It's interesting in this connection to note some early communications purportedly from the deceased F.W.H. Myers, as described by physicist and psychical investigator Oliver Lodge in his 1909 book The Survival of Man. Lodge quotes "Myers" as complaining about some earlier seances:
I could not say it, but they were translating like a schoolboy does his first lines of Virgil - so terribly confused and inaccurate. But somehow I could not help it. It was not me communicating, yet I saw it going on ...
The medium's spirit control then explained to Lodge:
He [Myers] said it was not he, but neither was it fraud. He does not want you to stop the phenomenon, he wants to study it. You are not to say it was wrong and get it stopped. He likes to watch the somnambulistic thing at work. It is not he that is doing it, and yet he is looking on. He does not see how it is worked, but he finds this more interesting than the genuine communications. He did not rattle the curtains either ... but it was not cheating, and he does not want you to make them think that they are cheats. He does not know how it is worked, but he is studying and he thinks it will help a great deal if he can understand how the cheating things that are not cheats are done ...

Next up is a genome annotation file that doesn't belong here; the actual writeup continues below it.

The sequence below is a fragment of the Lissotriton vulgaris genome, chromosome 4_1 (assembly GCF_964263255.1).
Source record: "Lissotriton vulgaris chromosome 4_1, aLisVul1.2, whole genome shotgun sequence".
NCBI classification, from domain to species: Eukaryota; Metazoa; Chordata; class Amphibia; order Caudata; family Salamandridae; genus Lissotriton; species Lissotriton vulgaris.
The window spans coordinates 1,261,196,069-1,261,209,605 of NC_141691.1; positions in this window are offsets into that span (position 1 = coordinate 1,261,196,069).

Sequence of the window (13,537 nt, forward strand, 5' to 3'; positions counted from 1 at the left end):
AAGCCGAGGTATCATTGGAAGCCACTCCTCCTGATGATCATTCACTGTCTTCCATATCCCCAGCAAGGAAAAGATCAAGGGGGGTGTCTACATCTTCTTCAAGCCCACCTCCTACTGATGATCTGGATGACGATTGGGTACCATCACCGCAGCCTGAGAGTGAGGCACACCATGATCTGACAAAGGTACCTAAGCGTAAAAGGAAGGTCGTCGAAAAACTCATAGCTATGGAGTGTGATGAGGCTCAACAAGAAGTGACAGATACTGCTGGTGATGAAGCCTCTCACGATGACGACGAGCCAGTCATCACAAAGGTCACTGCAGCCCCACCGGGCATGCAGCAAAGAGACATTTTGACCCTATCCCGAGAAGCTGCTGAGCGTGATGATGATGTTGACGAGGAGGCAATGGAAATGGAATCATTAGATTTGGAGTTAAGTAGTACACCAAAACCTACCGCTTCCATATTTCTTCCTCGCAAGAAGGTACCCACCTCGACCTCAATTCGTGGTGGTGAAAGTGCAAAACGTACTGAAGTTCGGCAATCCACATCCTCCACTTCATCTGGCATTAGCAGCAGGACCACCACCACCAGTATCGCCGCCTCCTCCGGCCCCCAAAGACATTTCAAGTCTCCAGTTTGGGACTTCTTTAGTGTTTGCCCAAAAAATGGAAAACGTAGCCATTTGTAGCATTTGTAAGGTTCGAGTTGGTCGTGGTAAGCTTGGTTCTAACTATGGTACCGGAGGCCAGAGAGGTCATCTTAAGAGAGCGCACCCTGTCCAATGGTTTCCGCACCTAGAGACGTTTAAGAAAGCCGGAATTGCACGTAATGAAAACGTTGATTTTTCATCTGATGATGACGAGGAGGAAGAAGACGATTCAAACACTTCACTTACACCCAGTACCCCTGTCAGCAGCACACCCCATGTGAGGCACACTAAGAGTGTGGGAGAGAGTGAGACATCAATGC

He says he is finding out how honest non-phenomena are to be accounted for. Apparently dishonest phenomena are phenomena of extreme [interest] apart from the spirit which purports to be communicating. [Emphases added.]
Is it possible that Myers, who was well known to the investigators and mediums, existed in part as a thought-form in their minds, and that this thought-form acquired a degree of autonomy, thus "becoming" a sort of pseudo-Myers or Myers doppelgänger, while the real Myers looked on in helpless fascination?
Perhaps there's no truth to any of this. It certainly could sound like special pleading - a far-fetched notion intended to explain away discrepancies in mediumistic communications. Still, there's a certain imaginative appeal (at least) in the notion that we can spin off our subpersonalities into autonomous children, who then go out into the world and leave us, their parents, behind.
And of course, it all raises the question: Are we the same kind of spin-offs? Did we ourselves begin as thought-forms, and acquire a personal identity only when we had achieved a certain level of reality?
It's enough to make us think that Shakespeare's Prospero was right:
We are such stuff
As dreams are made on; and our little life
Is rounded with a sleep.